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In 1989, People Thought This is How 2020 Would Look Like

They got most things right.
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Over 30 years ago, researchers pictured what the home of the future would look like. It is amazing that even without the Internet at the time, they were able to predict many things that homes already have today. 

For instance, they talked about eliminating knobs and buttons to switch our lights or appliances on or off, and how the lighting in our homes would automatically activate when we walked into a room. 

“They’d want all the benefits of modern technology but without all these cluttered and complex gadgetries we have today,” said Christine MacNulty of Applied Futures, Inc. 

“We’ll have things under control without all these knobs and buttons. And what’s more, the technology itself will be embedded in the very fabric of the house and its furnishings,” she added. 

MacNulty may not have mentioned it, but she was actually describing something we have today: IoT, or the Internet of Things

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IoT is the collection of things that can communicate with each other through a wireless network to make things easier for humans. Appliances that connect to your WiFi are fine examples of IoTs: Your air-conditioning system, WiFi-enabled lamps and ceiling lights, that robot vacuum cleaner, your fridge, speakers, and so much more. In some homes, these are all controlled through a central device which could be Alexa, Siri, or what have you.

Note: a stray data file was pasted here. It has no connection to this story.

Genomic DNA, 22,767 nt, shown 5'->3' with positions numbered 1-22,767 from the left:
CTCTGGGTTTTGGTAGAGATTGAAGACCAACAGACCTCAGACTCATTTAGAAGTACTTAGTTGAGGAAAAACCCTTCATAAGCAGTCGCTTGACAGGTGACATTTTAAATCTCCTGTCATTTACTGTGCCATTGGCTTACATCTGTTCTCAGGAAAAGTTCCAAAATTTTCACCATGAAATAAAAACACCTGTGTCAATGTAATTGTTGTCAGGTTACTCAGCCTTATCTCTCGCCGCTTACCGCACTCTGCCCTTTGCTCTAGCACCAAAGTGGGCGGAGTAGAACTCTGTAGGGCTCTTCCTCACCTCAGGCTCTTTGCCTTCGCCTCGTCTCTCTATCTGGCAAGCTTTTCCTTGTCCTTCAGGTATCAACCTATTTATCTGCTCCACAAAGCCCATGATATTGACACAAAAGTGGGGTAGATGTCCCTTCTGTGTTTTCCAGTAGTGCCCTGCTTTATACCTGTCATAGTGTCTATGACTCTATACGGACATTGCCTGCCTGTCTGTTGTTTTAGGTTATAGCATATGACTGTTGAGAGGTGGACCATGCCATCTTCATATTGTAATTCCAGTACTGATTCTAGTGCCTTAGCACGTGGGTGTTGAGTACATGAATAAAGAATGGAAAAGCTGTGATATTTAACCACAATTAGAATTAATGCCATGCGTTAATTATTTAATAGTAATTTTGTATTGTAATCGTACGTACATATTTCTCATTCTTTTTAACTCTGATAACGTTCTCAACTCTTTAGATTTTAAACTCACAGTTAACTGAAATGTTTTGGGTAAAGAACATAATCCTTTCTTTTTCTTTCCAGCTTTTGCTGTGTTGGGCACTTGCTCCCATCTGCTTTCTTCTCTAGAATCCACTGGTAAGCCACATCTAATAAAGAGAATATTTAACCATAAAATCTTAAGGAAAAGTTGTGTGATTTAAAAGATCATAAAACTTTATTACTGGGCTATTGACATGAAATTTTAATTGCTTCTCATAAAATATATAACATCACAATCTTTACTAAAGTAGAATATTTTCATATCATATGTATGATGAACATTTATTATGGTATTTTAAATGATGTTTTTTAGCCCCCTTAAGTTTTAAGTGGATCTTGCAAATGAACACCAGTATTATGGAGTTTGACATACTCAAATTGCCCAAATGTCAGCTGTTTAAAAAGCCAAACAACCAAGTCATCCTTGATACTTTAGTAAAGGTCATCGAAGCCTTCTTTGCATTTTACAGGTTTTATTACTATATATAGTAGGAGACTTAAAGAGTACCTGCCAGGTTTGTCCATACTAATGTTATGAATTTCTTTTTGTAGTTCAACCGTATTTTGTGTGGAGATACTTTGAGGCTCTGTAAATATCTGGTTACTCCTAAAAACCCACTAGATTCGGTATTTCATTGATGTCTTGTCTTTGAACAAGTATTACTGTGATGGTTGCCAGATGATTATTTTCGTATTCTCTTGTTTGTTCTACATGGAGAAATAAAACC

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The researchers also predicted that by 2020, there will be huge pressure on reducing our reliance on fossil fuel. Prior to COVID-19, the issue of global warming and reduction of our use of fossil fuel was a central issue. Greta Thunberg’s Skolstrejk för Klimatet (School Strike for Climate) captured the world’s attention. 

Another accurate prediction from 1989 is how we listen to music. 

"A simple command gives you music, perhaps piped in from a sound library," said a commentator. He then utters a command, "Bach, please," and then a classic composition by the musician starts playing. Of course, this tech wasn't available in 1989. 

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Watch the video below for other predictions that people got right about the year 2020. 

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About The Author
Mario Alvaro Limos
Features Editor, Esquire Philippines
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